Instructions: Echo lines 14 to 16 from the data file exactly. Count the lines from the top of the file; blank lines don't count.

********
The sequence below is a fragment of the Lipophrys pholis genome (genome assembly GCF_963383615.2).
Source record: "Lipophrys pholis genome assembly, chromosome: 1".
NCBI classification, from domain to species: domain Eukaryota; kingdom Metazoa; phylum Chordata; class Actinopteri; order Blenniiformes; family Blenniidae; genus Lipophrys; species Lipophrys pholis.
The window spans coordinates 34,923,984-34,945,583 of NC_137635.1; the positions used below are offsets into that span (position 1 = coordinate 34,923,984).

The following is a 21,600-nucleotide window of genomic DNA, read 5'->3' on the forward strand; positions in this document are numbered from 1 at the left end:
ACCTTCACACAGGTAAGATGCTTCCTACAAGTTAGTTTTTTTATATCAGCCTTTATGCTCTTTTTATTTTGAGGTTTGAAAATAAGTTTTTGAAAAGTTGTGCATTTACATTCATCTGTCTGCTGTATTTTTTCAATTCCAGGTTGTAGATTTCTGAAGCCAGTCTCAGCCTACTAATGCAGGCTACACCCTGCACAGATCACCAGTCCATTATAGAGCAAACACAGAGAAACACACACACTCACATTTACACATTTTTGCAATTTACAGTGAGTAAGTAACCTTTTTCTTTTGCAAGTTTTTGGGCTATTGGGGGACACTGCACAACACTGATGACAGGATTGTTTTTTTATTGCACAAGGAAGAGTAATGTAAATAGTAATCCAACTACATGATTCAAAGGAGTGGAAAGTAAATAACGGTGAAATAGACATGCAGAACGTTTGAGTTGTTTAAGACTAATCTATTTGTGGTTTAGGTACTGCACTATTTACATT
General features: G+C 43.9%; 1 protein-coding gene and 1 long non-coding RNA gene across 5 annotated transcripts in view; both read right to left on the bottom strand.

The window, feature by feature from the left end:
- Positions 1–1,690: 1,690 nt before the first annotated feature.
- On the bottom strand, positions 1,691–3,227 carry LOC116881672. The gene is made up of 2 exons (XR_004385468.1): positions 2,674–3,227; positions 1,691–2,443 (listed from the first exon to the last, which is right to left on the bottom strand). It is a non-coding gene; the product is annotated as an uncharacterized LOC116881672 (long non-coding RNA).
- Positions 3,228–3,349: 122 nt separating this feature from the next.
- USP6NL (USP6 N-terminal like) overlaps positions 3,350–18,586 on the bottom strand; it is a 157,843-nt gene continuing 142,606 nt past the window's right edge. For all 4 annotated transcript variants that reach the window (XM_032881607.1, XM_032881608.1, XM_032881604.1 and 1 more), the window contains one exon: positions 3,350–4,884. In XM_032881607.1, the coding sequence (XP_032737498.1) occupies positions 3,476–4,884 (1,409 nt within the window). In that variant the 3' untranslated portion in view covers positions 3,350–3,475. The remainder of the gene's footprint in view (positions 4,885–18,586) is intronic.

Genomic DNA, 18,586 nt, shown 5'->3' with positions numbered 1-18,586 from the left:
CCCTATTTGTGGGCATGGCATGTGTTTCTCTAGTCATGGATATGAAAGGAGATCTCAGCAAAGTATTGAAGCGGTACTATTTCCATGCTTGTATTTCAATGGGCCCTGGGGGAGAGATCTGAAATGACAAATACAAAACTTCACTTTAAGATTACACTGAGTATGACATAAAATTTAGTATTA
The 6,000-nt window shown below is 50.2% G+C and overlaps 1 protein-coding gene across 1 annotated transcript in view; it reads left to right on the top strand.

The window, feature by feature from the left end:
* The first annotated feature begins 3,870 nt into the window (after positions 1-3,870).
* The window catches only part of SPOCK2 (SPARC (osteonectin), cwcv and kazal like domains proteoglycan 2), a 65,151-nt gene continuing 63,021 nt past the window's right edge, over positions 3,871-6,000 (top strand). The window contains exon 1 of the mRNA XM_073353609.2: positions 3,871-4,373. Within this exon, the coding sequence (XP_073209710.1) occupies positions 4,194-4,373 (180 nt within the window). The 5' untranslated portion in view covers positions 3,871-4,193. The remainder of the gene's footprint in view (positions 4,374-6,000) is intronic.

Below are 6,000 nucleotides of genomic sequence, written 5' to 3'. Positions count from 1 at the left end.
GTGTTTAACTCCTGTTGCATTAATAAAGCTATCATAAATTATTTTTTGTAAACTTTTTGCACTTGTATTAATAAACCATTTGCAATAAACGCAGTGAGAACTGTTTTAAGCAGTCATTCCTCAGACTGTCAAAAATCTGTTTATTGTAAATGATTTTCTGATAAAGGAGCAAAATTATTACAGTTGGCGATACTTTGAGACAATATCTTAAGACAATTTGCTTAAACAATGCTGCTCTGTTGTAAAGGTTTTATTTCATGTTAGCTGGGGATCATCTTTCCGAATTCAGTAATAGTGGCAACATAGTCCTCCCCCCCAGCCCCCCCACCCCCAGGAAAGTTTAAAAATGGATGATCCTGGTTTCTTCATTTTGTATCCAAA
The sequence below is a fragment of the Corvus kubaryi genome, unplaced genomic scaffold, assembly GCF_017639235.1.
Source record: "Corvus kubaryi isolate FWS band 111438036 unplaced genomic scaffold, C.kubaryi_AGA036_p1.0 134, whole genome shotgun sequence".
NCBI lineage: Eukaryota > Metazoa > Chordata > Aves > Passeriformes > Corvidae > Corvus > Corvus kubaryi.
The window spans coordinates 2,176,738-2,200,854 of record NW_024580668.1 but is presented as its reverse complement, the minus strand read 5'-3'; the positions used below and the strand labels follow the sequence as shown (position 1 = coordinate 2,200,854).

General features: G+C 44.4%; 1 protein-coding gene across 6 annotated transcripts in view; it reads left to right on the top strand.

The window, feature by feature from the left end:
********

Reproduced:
CCCTATTTGTGGGCATGGCATGTGTTTCTCTAGTCATGGATATGAAAGGAGATCTCAGCAAAGTATTGAAGCGGTACTATTTCCATGCTTGTATTTCAATGGGCCCTGGGGGAGAGATCTGAAATGACAAATACAAAACTTCACTTTAAGATTACACTGAGTATGACATAAAATTTAGTATTA
The 6,000-nt window shown below is 50.2% G+C and overlaps 1 protein-coding gene across 1 annotated transcript in view; it reads left to right on the top strand.

The window, feature by feature from the left end: